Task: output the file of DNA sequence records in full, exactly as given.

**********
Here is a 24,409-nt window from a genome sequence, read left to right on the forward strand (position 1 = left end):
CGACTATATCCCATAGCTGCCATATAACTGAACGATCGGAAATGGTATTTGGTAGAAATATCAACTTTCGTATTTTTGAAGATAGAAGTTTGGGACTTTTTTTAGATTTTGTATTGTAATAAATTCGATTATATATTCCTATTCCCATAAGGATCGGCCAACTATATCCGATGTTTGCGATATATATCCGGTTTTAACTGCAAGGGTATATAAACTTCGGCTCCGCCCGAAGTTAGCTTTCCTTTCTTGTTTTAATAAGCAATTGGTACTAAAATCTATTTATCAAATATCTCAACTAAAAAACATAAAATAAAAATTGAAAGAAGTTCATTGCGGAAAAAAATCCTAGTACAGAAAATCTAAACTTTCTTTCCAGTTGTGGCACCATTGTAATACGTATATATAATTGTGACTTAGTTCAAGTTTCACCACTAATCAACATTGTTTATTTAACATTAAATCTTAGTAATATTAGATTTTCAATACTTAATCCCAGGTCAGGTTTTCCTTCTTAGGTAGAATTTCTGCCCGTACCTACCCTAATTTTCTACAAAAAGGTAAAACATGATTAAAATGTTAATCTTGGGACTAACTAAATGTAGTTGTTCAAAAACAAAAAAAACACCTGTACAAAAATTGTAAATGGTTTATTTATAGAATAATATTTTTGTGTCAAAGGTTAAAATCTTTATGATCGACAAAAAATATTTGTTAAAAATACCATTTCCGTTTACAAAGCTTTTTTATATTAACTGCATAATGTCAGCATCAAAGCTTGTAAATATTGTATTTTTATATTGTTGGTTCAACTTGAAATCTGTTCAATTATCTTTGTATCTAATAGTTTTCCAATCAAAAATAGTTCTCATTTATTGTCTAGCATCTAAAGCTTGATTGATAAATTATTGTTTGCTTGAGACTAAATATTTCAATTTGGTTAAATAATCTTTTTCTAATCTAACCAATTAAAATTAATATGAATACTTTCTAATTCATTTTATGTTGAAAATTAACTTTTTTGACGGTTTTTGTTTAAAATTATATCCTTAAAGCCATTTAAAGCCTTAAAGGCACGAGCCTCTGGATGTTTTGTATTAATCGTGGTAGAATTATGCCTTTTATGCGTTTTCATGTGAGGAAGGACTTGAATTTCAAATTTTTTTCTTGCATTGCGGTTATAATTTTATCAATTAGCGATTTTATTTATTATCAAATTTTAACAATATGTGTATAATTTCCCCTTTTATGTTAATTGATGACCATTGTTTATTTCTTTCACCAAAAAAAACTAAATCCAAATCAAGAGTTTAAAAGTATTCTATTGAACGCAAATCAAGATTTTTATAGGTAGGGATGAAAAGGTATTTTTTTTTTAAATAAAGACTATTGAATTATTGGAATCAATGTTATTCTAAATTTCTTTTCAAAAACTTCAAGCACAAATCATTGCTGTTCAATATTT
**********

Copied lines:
Here is a 24,409-nt window from a genome sequence, read left to right on the forward strand (position 1 = left end):
CGACTATATCCCATAGCTGCCATATAACTGAACGATCGGAAATGGTATTTGGTAGAAATATCAACTTTCGTATTTTTGAAGATAGAAGTTTGGGACTTTTTTTAGATTTTGTATTGTAATAAATTCGATTATATATTCCTATTCCCATAAGGATCGGCCAACTATATCCGATGTTTGCGATATATATCCGGTTTTAACTGCAAGGGTATATAAACTTCGGCTCCGCCCGAAGTTAGCTTTCCTTTCTTGTTTTAATAAGCAATTGGTACTAAAATCTATTTATCAAATATCTCAACTAAAAAACATAAAATAAAAATTGAAAGAAGTTCATTGCGGAAAAAAATCCTAGTACAGAAAATCTAAACTTTCTTTCCAGTTGTGGCACCATTGTAATACGTATATATAATTGTGACTTAGTTCAAGTTTCACCACTAATCAACATTGTTTATTTAACATTAAATCTTAGTAATATTAGATTTTCAATACTTAATCCCAGGTCAGGTTTTCCTTCTTAGGTAGAATTTCTGCCCGTACCTACCCTAATTTTCTACAAAAAGGTAAAACATGATTAAAATGTTAATCTTGGGACTAACTAAATGTAGTTGTTCAAAAACAAAAAAAACACCTGTACAAAAATTGTAAATGGTTTATTTATAGAATAATATTTTTGTGTCAAAGGTTAAAATCTTTATGATCGACAAAAAATATTTGTTAAAAATACCATTTCCGTTTACAAAGCTTTTTTATATTAACTGCATAATGTCAGCATCAAAGCTTGTAAATATTGTATTTTTATATTGTTGGTTCAACTTGAAATCTGTTCAATTATCTTTGTATCTAATAGTTTTCCAATCAAAAATAGTTCTCATTTATTGTCTAGCATCTAAAGCTTGATTGATAAATTATTGTTTGCTTGAGACTAAATATTTCAATTTGGTTAAATAATCTTTTTCTAATCTAACCAATTAAAATTAATATGAATACTTTCTAATTCATTTTATGTTGAAAATTAACTTTTTTGACGGTTTTTGTTTAAAATTATATCCTTAAAGCCATTTAAAGCCTTAAAGGCACGAGCCTCTGGATGTTTTGTATTAATCGTGGTAGAATTATGCCTTTTATGCGTTTTCATGTGAGGAAGGACTTGAATTTCAAATTTTTTTCTTGCATTGCGGTTATAATTTTATCAATTAGCGATTTTATTTATTATCAAATTTTAACAATATGTGTATAATTTCCCCTTTTATGTTAATTGATGACCATTGTTTATTTCTTTCACCAAAAAAAACTAAATCCAAATCAAGAGTTTAAAAGTATTCTATTGAACGCAAATCAAGATTTTTATAGGTAGGGATGAAAAGGTATTTTTTTTTTAAATAAAGACTATTGAATTATTGGAATCAATGTTATTCTAAATTTCTTTTCAAAAACTTCAAGCACAAATCATTGCTGTTCAATATTT